Wednesday, February 8, 2012

Censorship or Audience Appropriateness?

My school has its second biannual Author Illustrator Competition coming up, and I'm on the committee. (I'm the only person on the committee who doesn't teach English, so I don't actually work with my classes on their stories, which makes things interesting.)

During a recent committee meeting, the issue of censorship came up, so you know that was more interesting than deciding who would go to the hobby store to get materials and who would make the certificates.

First, two things to understand. (1) Part of the plan for the event is that the books the students have made will be on display on tables in a hallway leading to the guest speaker presentation. (2) Our school is pre-K through 12th grade, with children ranging from 2 to 22.

One member of the committee noted that she has a student who's writing a story that's, well, more PG-13 than G. (Knowing the student, it may cross more to R, but I haven't actually seen it yet.) So we had a discussion about whether this would be permitted in the competition.

Without getting into details, some said it was not appropriate, and the story should be revised for the wide-ranging audience. The teacher said she would not support censorship of any kind.

I got stuck thinking about it. Is this censorship? Or is it acknowledging what is and isn't appropriate for a specific audience? If it is censorship, then is all censorship automatically a bad thing, or does some of it fall under the umbrella of respecting the rights of others not to be subjected to certain material?

You might show Schindler's List to a high school class learning about the Holocaust. You would not show the movie at a school-wide assembly on the Holocaust (at a K-12 school like ours).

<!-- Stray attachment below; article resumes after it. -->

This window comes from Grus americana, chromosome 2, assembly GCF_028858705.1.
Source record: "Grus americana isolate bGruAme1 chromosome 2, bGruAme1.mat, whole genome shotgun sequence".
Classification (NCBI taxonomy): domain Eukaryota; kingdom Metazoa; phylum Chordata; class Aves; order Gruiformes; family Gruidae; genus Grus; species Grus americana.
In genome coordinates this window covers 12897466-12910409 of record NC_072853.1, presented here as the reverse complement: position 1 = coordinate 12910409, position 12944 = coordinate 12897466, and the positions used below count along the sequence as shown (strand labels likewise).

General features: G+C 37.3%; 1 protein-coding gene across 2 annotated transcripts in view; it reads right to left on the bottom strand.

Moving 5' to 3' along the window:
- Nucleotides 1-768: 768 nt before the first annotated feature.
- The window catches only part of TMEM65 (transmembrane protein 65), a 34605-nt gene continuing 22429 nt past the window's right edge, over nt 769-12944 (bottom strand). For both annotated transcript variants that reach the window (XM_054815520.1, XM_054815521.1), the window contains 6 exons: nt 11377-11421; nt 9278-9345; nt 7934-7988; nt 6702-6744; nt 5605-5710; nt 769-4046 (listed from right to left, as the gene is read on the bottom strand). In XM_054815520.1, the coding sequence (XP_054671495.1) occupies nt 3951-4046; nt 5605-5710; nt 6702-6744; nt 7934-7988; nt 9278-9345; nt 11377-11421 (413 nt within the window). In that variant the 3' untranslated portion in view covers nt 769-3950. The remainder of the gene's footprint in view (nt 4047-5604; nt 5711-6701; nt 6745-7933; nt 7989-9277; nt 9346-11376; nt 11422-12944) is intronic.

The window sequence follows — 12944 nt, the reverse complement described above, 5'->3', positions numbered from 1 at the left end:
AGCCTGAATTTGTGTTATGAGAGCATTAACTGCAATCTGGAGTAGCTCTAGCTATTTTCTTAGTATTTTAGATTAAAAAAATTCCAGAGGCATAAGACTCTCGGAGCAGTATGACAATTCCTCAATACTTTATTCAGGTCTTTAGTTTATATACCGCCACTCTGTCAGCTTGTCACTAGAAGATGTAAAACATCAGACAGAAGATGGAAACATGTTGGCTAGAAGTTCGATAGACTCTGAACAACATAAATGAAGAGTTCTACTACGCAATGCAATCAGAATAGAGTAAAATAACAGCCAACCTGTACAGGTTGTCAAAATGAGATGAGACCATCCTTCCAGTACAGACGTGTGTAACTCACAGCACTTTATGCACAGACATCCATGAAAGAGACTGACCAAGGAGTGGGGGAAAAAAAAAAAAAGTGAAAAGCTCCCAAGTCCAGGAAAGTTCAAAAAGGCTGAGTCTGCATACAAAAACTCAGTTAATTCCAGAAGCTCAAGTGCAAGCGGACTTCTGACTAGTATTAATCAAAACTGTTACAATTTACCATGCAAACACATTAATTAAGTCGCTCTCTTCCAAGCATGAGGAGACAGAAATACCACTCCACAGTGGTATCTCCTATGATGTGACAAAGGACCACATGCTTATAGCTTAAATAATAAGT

We recently had an ASL poetry/storytelling event. If I were doing poetry in a high school class, I could see allowing certain language (dropping F-bombs, for instance) if the student felt it belonged in the poem. At a school-wide event, however, this would not be appropriate.

Is it censorship? Is it something else? Where's the line, and how do we help kids differentiate? I'd really like to hear some thoughts on this, because my mind keeps going in circles.

4 comments:

Mockingbird said...

Realistically, things that cross into R territory are in the adult realm. The competition is taking place in a school. It isn't censorship to request that entries meet a certain level of child-safe criteria.

Mindy McGinnis said...

And that's a great question. I think a lot of people gasp at the word "censorship," and the other "c" word (common sense) gets lost in the hullabaloo.

R.C. Lewis said...

Mockingbird, excellent point. The setting is key.

Mindy, too true. It does seem anytime there's a threat to put a restriction on self-expression, someone screams, "Censorship!" when really we need to consider individual circumstances.

cherie said...

Not censorship, just appropriateness. :D